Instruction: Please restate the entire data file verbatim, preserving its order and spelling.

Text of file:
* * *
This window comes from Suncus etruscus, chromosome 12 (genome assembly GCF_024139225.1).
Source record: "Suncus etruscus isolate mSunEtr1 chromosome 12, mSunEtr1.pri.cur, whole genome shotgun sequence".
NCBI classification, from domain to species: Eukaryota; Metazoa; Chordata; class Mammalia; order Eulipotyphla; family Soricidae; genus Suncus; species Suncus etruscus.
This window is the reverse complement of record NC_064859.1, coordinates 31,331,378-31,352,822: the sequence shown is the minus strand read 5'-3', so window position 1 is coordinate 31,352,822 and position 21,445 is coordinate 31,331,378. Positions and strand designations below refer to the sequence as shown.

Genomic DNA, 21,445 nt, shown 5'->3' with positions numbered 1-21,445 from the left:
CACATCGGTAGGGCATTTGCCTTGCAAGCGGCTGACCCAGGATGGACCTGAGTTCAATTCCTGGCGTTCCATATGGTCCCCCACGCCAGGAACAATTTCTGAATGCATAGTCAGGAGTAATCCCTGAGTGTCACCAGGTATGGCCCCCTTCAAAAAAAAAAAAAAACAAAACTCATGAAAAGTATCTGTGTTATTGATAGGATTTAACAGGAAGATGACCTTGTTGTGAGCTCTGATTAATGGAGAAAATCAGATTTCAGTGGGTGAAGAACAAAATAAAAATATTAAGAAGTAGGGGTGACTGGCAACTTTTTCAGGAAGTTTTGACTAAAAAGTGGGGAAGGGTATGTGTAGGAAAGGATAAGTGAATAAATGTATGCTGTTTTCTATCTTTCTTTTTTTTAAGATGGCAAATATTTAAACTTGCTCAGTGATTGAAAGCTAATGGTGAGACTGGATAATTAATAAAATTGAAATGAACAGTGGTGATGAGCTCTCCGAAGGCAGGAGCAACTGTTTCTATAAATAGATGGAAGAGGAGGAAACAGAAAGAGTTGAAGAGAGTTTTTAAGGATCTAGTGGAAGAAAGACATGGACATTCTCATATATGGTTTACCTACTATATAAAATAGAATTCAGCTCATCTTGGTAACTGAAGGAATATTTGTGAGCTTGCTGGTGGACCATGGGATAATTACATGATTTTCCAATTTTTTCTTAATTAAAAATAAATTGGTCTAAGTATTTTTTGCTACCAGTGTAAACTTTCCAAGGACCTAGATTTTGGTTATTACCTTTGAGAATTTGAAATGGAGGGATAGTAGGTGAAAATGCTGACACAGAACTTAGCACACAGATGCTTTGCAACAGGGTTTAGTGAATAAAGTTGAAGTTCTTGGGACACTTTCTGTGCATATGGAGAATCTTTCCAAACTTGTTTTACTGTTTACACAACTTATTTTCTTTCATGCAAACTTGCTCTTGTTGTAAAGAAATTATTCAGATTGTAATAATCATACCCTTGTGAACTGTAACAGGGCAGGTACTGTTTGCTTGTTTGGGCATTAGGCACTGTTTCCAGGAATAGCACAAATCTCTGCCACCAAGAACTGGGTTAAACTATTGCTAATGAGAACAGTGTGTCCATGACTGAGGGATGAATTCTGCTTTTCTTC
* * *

This window comes from Suncus etruscus, chromosome 12 (genome assembly GCF_024139225.1).
Source record: "Suncus etruscus isolate mSunEtr1 chromosome 12, mSunEtr1.pri.cur, whole genome shotgun sequence".
NCBI classification, from domain to species: Eukaryota; Metazoa; Chordata; class Mammalia; order Eulipotyphla; family Soricidae; genus Suncus; species Suncus etruscus.
This window is the reverse complement of record NC_064859.1, coordinates 31,331,378-31,352,822: the sequence shown is the minus strand read 5'-3', so window position 1 is coordinate 31,352,822 and position 21,445 is coordinate 31,331,378. Positions and strand designations below refer to the sequence as shown.

Genomic DNA, 21,445 nt, shown 5'->3' with positions numbered 1-21,445 from the left:
CACATCGGTAGGGCATTTGCCTTGCAAGCGGCTGACCCAGGATGGACCTGAGTTCAATTCCTGGCGTTCCATATGGTCCCCCACGCCAGGAACAATTTCTGAATGCATAGTCAGGAGTAATCCCTGAGTGTCACCAGGTATGGCCCCCTTCAAAAAAAAAAAAAAACAAAACTCATGAAAAGTATCTGTGTTATTGATAGGATTTAACAGGAAGATGACCTTGTTGTGAGCTCTGATTAATGGAGAAAATCAGATTTCAGTGGGTGAAGAACAAAATAAAAATATTAAGAAGTAGGGGTGACTGGCAACTTTTTCAGGAAGTTTTGACTAAAAAGTGGGGAAGGGTATGTGTAGGAAAGGATAAGTGAATAAATGTATGCTGTTTTCTATCTTTCTTTTTTTTAAGATGGCAAATATTTAAACTTGCTCAGTGATTGAAAGCTAATGGTGAGACTGGATAATTAATAAAATTGAAATGAACAGTGGTGATGAGCTCTCCGAAGGCAGGAGCAACTGTTTCTATAAATAGATGGAAGAGGAGGAAACAGAAAGAGTTGAAGAGAGTTTTTAAGGATCTAGTGGAAGAAAGACATGGACATTCTCATATATGGTTTACCTACTATATAAAATAGAATTCAGCTCATCTTGGTAACTGAAGGAATATTTGTGAGCTTGCTGGTGGACCATGGGATAATTACATGATTTTCCAATTTTTTCTTAATTAAAAATAAATTGGTCTAAGTATTTTTTGCTACCAGTGTAAACTTTCCAAGGACCTAGATTTTGGTTATTACCTTTGAGAATTTGAAATGGAGGGATAGTAGGTGAAAATGCTGACACAGAACTTAGCACACAGATGCTTTGCAACAGGGTTTAGTGAATAAAGTTGAAGTTCTTGGGACACTTTCTGTGCATATGGAGAATCTTTCCAAACTTGTTTTACTGTTTACACAACTTATTTTCTTTCATGCAAACTTGCTCTTGTTGTAAAGAAATTATTCAGATTGTAATAATCATACCCTTGTGAACTGTAACAGGGCAGGTACTGTTTGCTTGTTTGGGCATTAGGCACTGTTTCCAGGAATAGCACAAATCTCTGCCACCAAGAACTGGGTTAAACTATTGCTAATGAGAACAGTGTGTCCATGACTGAGGGATGAATTCTGCTTTTCTTC